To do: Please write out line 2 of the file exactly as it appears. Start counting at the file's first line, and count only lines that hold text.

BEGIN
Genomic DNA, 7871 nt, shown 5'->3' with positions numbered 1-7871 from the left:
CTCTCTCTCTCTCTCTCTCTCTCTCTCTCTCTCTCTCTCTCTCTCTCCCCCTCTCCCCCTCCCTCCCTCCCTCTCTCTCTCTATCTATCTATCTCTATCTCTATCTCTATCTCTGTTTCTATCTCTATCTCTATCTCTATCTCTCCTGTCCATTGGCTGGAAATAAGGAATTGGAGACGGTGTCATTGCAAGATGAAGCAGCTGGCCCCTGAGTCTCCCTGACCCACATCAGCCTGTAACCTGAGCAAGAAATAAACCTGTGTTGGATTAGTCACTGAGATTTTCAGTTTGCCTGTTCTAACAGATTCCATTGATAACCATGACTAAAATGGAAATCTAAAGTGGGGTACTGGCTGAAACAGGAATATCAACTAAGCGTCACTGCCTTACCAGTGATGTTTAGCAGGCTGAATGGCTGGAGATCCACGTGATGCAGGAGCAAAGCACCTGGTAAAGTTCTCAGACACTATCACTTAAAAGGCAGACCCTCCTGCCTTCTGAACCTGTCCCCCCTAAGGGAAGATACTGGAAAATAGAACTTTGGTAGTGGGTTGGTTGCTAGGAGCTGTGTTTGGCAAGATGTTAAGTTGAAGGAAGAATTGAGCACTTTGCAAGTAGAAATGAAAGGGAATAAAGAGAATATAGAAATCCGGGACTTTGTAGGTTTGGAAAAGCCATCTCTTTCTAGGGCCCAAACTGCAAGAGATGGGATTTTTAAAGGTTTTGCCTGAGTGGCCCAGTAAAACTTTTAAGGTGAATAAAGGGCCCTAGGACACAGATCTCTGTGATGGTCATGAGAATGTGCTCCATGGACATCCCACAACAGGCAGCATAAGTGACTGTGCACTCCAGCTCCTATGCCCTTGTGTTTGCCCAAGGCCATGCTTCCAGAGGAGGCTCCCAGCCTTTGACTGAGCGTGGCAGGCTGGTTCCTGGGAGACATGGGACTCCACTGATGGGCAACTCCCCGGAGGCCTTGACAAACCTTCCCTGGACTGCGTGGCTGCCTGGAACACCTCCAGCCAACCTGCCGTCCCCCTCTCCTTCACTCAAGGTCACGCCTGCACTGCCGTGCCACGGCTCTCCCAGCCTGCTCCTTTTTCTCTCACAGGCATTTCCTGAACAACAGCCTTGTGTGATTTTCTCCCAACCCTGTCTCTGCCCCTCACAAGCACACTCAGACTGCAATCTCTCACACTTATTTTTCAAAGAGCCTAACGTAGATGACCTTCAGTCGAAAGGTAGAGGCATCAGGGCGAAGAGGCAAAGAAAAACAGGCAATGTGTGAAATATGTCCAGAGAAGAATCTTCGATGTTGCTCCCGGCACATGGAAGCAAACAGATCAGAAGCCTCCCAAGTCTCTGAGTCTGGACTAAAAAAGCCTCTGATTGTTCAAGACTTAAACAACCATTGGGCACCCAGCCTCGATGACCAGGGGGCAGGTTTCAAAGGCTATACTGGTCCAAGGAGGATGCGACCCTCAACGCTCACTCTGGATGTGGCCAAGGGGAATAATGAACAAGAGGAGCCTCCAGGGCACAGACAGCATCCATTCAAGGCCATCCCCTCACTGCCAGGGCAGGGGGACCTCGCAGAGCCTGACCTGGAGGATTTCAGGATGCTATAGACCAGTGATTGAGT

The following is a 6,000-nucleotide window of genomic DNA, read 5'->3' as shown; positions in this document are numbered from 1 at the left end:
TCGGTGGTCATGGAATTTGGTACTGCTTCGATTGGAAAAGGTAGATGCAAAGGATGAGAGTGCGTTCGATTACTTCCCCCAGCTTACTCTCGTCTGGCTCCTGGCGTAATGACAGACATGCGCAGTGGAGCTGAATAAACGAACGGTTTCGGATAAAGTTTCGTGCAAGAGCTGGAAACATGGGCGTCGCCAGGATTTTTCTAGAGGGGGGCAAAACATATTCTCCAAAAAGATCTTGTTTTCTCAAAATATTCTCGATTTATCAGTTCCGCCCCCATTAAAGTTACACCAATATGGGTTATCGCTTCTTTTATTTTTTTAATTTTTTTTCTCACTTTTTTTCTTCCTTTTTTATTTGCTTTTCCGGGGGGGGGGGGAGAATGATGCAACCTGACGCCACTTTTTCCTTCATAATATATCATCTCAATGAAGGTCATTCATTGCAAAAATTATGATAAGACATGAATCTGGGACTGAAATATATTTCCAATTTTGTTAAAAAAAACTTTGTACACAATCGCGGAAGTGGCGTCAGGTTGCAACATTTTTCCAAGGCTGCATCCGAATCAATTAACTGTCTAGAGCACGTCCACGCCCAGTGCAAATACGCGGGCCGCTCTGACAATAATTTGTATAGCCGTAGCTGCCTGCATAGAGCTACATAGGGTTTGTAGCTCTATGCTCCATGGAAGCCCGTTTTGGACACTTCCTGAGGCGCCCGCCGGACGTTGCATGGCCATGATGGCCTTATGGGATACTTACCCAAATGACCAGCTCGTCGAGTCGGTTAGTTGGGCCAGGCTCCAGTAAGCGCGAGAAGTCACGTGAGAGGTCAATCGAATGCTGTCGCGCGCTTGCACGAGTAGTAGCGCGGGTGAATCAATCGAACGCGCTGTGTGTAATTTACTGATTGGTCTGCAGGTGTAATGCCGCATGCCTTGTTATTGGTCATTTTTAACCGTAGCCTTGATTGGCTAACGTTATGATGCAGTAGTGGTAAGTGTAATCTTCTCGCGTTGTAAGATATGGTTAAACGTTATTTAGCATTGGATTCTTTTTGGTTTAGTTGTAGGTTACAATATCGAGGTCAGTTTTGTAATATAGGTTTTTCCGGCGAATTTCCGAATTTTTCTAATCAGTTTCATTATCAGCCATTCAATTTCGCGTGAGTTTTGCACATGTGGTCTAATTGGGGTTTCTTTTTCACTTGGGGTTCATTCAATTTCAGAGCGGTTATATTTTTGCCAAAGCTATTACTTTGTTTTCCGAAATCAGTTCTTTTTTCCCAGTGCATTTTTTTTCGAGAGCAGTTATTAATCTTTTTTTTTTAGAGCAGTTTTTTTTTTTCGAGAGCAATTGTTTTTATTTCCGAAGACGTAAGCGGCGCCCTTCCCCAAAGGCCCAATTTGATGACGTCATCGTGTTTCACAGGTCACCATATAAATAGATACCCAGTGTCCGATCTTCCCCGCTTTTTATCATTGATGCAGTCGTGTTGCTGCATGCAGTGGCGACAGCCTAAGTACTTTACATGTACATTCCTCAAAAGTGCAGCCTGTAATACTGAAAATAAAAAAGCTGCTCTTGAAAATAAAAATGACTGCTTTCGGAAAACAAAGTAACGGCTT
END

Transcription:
CTCTCTCTCTCTCTCTCTCTCTCTCTCTCTCTCTCTCTCTCTCTCTCCCCCTCTCCCCCTCCCTCCCTCCCTCTCTCTCTCTATCTATCTATCTCTATCTCTATCTCTATCTCTGTTTCTATCTCTATCTCTATCTCTATCTCTCCTGTCCATTGGCTGGAAATAAGGAATTGGAGACGGTGTCATTGCAAGATGAAGCAGCTGGCCCCTGAGTCTCCCTGACCCACATCAGCCTGTAACCTGAGCAAGAAATAAACCTGTGTTGGATTAGTCACTGAGATTTTCAGTTTGCCTGTTCTAACAGATTCCATTGATAACCATGACTAAAATGGAAATCTAAAGTGGGGTACTGGCTGAAACAGGAATATCAACTAAGCGTCACTGCCTTACCAGTGATGTTTAGCAGGCTGAATGGCTGGAGATCCACGTGATGCAGGAGCAAAGCACCTGGTAAAGTTCTCAGACACTATCACTTAAAAGGCAGACCCTCCTGCCTTCTGAACCTGTCCCCCCTAAGGGAAGATACTGGAAAATAGAACTTTGGTAGTGGGTTGGTTGCTAGGAGCTGTGTTTGGCAAGATGTTAAGTTGAAGGAAGAATTGAGCACTTTGCAAGTAGAAATGAAAGGGAATAAAGAGAATATAGAAATCCGGGACTTTGTAGGTTTGGAAAAGCCATCTCTTTCTAGGGCCCAAACTGCAAGAGATGGGATTTTTAAAGGTTTTGCCTGAGTGGCCCAGTAAAACTTTTAAGGTGAATAAAGGGCCCTAGGACACAGATCTCTGTGATGGTCATGAGAATGTGCTCCATGGACATCCCACAACAGGCAGCATAAGTGACTGTGCACTCCAGCTCCTATGCCCTTGTGTTTGCCCAAGGCCATGCTTCCAGAGGAGGCTCCCAGCCTTTGACTGAGCGTGGCAGGCTGGTTCCTGGGAGACATGGGACTCCACTGATGGGCAACTCCCCGGAGGCCTTGACAAACCTTCCCTGGACTGCGTGGCTGCCTGGAACACCTCCAGCCAACCTGCCGTCCCCCTCTCCTTCACTCAAGGTCACGCCTGCACTGCCGTGCCACGGCTCTCCCAGCCTGCTCCTTTTTCTCTCACAGGCATTTCCTGAACAACAGCCTTGTGTGATTTTCTCCCAACCCTGTCTCTGCCCCTCACAAGCACACTCAGACTGCAATCTCTCACACTTATTTTTCAAAGAGCCTAACGTAGATGACCTTCAGTCGAAAGGTAGAGGCATCAGGGCGAAGAGGCAAAGAAAAACAGGCAATGTGTGAAATATGTCCAGAGAAGAATCTTCGATGTTGCTCCCGGCACATGGAAGCAAACAGATCAGAAGCCTCCCAAGTCTCTGAGTCTGGACTAAAAAAGCCTCTGATTGTTCAAGACTTAAACAACCATTGGGCACCCAGCCTCGATGACCAGGGGGCAGGTTTCAAAGGCTATACTGGTCCAAGGAGGATGCGACCCTCAACGCTCACTCTGGATGTGGCCAAGGGGAATAATGAACAAGAGGAGCCTCCAGGGCACAGACAGCATCCATTCAAGGCCATCCCCTCACTGCCAGGGCAGGGGGACCTCGCAGAGCCTGACCTGGAGGATTTCAGGATGCTATAGACCAGTGATTGAGT